DePaul University may be a top academic institution, but it ranks near the bottom on free speech.
So says the nation’s leading monitor of campus speech codes, the Foundation for Individual Rights in Education. FIRE has just published a scathing article on DePaul’s speech-suppression policies.
The title: Is DePaul America’s Worst School for Free Speech? The competition for that skunk’s prize is fierce, but you have to admire DePaul’s pluck in pursuing it. Wesleyan is right up there, as usual. So is Northwestern, Marquette, Colorado College, and the University of California, San Diego. The list is here. But that list was published last February. Since then, DePaul has been hard at work suppressing speech, hoping to gain a spot on the list-of-infamy next year.
DePaul’s most impressive act of speech suppression was banning chalk messages from sidewalks. Yes. DePaul’s leaders are imitating Mrs. Krabappel, the Simpsons teacher, who cannot allow Ralph Wiggums to have any crayons because poor Ralphie is so dumb he will eat them. DePaul has taken away the students’ chalk. This came after the mass-fainting and mental-health emergency caused when one student apparently chalked the hate message, “Trump 2016.”
DePaul has not publicly stated whether students will be allowed to watch the evening news or access the internet, where messages like this have occasionally been sighted. One option would be to install child-proof software on all student computers and mobile phones, strengthened to block political messages that differ from university administrators’ deeply-held beliefs.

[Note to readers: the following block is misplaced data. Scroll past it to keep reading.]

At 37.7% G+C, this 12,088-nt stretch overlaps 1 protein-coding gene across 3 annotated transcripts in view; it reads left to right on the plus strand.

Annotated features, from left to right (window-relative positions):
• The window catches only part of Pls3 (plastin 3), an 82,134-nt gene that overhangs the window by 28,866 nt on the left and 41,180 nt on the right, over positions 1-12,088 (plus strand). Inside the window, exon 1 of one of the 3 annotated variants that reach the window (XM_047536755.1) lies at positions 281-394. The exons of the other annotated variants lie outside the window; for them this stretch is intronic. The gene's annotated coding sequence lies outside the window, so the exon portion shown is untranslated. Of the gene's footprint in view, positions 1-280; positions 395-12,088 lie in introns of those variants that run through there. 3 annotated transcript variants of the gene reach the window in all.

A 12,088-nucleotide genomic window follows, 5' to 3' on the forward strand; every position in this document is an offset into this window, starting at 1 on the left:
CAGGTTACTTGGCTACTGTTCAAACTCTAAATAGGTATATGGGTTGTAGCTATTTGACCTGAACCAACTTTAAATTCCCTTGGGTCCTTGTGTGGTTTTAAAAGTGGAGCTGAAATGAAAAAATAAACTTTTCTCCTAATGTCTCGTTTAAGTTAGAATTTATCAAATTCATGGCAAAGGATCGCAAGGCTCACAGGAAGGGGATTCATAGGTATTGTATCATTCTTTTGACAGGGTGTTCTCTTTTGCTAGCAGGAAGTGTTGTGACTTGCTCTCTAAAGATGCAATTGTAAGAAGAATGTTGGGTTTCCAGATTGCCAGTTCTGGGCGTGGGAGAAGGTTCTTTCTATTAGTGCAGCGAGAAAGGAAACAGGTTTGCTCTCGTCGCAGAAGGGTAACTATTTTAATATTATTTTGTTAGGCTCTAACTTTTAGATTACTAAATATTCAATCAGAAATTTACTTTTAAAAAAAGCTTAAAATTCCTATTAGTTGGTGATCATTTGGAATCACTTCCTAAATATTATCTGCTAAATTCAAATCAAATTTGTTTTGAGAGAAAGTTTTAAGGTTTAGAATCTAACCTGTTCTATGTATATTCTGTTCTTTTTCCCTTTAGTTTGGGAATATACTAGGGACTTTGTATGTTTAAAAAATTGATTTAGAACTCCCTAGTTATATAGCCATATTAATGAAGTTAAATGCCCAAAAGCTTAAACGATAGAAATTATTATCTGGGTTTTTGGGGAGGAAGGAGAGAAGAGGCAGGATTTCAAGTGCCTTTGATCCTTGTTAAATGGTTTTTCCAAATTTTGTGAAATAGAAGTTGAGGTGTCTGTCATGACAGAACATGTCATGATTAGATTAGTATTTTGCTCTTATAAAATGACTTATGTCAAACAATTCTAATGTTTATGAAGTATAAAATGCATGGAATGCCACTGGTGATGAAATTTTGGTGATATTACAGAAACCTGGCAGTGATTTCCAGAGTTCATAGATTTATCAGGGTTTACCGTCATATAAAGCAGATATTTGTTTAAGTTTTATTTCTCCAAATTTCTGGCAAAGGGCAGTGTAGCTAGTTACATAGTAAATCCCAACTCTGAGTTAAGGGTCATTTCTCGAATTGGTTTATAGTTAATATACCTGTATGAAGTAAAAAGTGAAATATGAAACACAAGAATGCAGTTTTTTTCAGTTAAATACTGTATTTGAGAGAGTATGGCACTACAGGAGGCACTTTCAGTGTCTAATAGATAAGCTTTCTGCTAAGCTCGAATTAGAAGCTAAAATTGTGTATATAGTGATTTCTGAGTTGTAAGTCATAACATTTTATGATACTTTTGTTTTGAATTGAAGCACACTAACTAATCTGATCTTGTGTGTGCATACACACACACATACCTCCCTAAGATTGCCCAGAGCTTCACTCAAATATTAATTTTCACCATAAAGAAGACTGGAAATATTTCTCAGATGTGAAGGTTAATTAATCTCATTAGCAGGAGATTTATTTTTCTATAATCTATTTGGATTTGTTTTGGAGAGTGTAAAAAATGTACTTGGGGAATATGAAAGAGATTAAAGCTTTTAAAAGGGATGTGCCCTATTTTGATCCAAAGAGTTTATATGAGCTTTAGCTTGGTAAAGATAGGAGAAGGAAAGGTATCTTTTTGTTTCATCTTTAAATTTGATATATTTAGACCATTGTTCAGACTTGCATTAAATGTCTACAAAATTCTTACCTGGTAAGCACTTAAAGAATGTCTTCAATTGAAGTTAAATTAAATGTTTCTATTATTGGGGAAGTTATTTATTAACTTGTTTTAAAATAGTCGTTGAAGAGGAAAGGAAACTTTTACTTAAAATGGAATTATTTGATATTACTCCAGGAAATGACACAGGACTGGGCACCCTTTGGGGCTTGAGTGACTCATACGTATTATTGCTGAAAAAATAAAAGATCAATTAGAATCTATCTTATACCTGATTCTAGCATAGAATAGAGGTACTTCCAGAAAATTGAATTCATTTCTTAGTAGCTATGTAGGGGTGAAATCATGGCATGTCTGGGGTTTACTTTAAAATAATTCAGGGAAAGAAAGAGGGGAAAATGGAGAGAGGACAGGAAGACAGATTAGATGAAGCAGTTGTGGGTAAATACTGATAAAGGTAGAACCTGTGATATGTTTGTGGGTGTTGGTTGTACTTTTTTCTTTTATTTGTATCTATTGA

DePaul’s reason for taking away the students’ chalk would receive an “F” in a first-year law class. Writing for FIRE, Ari Cohn explains:
After some were offended by the chalking—including the grounds crew who erased the messages—DePaul Vice President of Student Affairs Eugene Zdziarski emailed the student community banning any partisan chalking on campus. The justification? That as a tax-exempt entity, DePaul is prohibited from participating in political campaigns and supporting candidates for office.
But as FIRE has repeatedly explained every election cycle, that argument holds no water. Tax-exempt colleges and universities are themselves prohibited from endorsing candidates and participating in campaigns, but their students most certainly are not.
Ari Cohn, writing for FIRE
DePaul’s efforts to suppress speech are a long-running project, as thorough-going as they are absurd. To quote Cohn again
And there have been numerous cases in between now and then supporting the conclusion that DePaul has a viewpoint discrimination problem: In 2006, DePaul charged a student group with harassment for holding an event that satirized affirmative action. In 2010, a student organization advocating for the reform of marijuana laws was denied recognition because the university disagreed with its message. In 2013, DePaul charged a student with conduct violations for publicizing the names of students who had vandalized his group’s pro-life display on campus.
The administration refused even to permit posters criticizing one speaker: the infamous Ward Churchill. For another speech, sponsored last year by conservatives, the university refused to pay for security guards and demanded the students themselves pay for a dozen or more. This year, to atone for having allowed a conservative speaker on campus, the university is funding a year-long series on race, featuring the usual suspects.
There is no cognitive diversity, of course. The university actively discourages it. When discouraging isn’t enough, they flatly prohibit it. They take away the chalk. When it comes to preventing speech they don’t agree with, DePaul’s administrators, faculty, and students are regular Blue Demons.1